Cameo Rose is in love and trying her best to be as beautiful as the other girl in her boyfriend's life. He is a friend and very kind to her and is friendship all it really is?

Cameo Rose

Cameo Rose was a 14 year old being raised by her grandpa, the sheriff in the Arkansas hills. She lost her parents when she was six and her grandma passed on just a year later.

It was a hard living helping her grandpa make it and Cameo worked just like a boy, dressing the same. If she didn’t she knew she would be sent to the city to live with an aunt that she sure did not want. Sometimes her mouth was about the same as a rough boy's too, but not being raised by a mother, she simply did not know any better.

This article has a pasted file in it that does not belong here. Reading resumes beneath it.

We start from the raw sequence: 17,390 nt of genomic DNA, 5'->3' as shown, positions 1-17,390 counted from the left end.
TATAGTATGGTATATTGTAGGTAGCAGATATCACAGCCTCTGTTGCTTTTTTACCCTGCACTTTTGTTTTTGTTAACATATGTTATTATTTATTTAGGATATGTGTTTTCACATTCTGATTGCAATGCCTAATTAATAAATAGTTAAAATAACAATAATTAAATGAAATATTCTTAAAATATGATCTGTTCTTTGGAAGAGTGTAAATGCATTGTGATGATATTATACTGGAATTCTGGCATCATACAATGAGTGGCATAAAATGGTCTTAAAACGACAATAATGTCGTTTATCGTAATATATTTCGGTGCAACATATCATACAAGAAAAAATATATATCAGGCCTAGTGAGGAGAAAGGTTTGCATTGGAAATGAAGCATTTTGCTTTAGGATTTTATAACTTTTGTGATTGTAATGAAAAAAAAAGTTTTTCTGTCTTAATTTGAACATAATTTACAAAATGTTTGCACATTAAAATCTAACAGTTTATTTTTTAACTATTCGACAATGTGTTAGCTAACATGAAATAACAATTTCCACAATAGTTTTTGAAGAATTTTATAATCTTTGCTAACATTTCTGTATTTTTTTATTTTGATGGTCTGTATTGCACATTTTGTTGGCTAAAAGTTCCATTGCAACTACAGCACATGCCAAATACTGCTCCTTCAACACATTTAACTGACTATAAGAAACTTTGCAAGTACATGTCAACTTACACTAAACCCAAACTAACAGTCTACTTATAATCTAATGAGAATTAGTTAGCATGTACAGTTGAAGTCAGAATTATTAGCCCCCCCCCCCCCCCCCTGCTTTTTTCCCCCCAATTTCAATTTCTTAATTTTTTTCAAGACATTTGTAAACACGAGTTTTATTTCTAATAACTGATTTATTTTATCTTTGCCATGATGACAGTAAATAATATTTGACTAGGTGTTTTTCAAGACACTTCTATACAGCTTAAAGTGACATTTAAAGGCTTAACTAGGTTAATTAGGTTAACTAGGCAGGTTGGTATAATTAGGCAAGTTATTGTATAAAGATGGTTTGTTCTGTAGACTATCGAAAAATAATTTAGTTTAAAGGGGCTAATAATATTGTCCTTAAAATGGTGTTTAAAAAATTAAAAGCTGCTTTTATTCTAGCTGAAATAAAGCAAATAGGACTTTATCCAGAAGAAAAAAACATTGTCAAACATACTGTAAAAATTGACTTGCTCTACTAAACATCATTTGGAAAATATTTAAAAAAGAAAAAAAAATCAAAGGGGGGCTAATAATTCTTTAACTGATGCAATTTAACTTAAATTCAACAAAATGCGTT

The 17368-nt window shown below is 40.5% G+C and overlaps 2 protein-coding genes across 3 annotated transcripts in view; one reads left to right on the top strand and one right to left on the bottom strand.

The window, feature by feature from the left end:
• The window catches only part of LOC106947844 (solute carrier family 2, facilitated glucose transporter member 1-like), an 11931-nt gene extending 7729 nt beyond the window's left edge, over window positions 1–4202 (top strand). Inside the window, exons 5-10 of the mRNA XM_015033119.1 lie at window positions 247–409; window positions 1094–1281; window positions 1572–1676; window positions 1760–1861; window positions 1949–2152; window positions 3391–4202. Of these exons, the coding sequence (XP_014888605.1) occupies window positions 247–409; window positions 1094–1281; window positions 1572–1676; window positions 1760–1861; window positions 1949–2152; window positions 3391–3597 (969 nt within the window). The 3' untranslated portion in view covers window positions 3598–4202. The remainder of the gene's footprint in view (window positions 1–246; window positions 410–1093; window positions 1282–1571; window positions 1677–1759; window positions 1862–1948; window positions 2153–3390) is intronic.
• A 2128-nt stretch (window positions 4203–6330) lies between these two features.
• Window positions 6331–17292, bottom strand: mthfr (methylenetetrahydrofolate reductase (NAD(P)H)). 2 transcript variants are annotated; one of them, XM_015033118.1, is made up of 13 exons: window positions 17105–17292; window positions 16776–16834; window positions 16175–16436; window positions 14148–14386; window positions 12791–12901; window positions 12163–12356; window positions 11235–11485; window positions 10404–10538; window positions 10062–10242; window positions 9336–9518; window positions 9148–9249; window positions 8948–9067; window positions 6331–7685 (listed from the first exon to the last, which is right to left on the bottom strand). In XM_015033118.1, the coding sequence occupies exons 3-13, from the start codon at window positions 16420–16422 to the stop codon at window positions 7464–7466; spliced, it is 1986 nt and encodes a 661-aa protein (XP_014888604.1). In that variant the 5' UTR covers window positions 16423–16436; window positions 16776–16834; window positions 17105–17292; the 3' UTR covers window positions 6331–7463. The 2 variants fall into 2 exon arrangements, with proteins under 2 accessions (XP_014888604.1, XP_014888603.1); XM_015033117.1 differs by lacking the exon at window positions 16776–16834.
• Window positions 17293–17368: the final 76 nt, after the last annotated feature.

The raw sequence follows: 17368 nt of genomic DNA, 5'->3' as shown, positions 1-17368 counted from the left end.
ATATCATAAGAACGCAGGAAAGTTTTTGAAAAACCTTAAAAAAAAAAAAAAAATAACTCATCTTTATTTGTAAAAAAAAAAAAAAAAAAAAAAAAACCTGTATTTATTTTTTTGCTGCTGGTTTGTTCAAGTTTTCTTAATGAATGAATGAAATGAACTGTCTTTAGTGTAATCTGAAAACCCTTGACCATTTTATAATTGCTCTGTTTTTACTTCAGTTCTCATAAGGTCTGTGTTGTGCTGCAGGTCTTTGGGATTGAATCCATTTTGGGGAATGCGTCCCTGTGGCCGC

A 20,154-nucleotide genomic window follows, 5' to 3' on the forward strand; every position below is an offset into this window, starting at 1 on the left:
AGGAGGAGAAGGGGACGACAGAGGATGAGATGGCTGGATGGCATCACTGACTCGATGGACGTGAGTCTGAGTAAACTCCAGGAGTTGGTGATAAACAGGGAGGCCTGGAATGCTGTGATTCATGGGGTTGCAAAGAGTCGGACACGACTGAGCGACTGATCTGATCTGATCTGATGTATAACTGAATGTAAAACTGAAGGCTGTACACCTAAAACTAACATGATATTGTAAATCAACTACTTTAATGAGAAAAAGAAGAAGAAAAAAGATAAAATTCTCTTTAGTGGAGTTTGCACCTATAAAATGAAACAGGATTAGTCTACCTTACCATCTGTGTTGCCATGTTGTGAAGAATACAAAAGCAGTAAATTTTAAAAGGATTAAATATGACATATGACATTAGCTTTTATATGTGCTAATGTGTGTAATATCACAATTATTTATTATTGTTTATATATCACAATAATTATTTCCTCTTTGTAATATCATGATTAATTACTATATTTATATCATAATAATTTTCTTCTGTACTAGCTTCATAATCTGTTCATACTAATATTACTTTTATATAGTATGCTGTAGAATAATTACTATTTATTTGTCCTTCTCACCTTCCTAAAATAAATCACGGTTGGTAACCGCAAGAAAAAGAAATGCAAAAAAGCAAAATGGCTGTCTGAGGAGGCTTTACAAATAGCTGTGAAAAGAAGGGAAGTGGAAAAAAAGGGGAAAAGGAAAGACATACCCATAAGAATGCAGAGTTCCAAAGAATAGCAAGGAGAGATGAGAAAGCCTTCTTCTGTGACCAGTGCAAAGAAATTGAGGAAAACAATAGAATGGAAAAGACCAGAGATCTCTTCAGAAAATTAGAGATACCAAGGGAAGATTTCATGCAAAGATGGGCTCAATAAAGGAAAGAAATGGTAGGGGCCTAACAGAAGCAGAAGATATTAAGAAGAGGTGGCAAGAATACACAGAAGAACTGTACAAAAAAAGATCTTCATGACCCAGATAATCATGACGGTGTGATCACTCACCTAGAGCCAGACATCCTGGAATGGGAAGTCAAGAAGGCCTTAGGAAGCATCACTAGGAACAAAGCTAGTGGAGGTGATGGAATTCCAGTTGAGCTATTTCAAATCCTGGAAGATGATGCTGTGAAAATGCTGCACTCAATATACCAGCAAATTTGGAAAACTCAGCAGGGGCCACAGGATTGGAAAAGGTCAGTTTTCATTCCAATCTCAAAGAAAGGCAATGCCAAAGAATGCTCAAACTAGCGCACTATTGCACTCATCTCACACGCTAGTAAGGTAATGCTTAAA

Words that escape her lips are clearly from a girl in need of a woman’s teaching and influence. She has not been told what young ladies should not speak aloud. Even being the tomboy she has been forced into being, she has chosen the boy she wants to marry. She has a neighbor woman making her a couple of dresses from material retrieved from her dead grandma’s trunk since her grandpa will not listen to her request to look like a girl.

Someone has killed a neighbor man and shot her grandpa, besides taking a shot barely missing her. So with an uneducated and rude mouth Cameo begins her own not so secret private investigation. Barefoot and walking by rattlesnakes she finally gets her truth at the end at her own kitchen table.

Source

Does she follow people, including strangers home, in hopes someone will care for her and give her an out of the torture she endures daily?

The Girl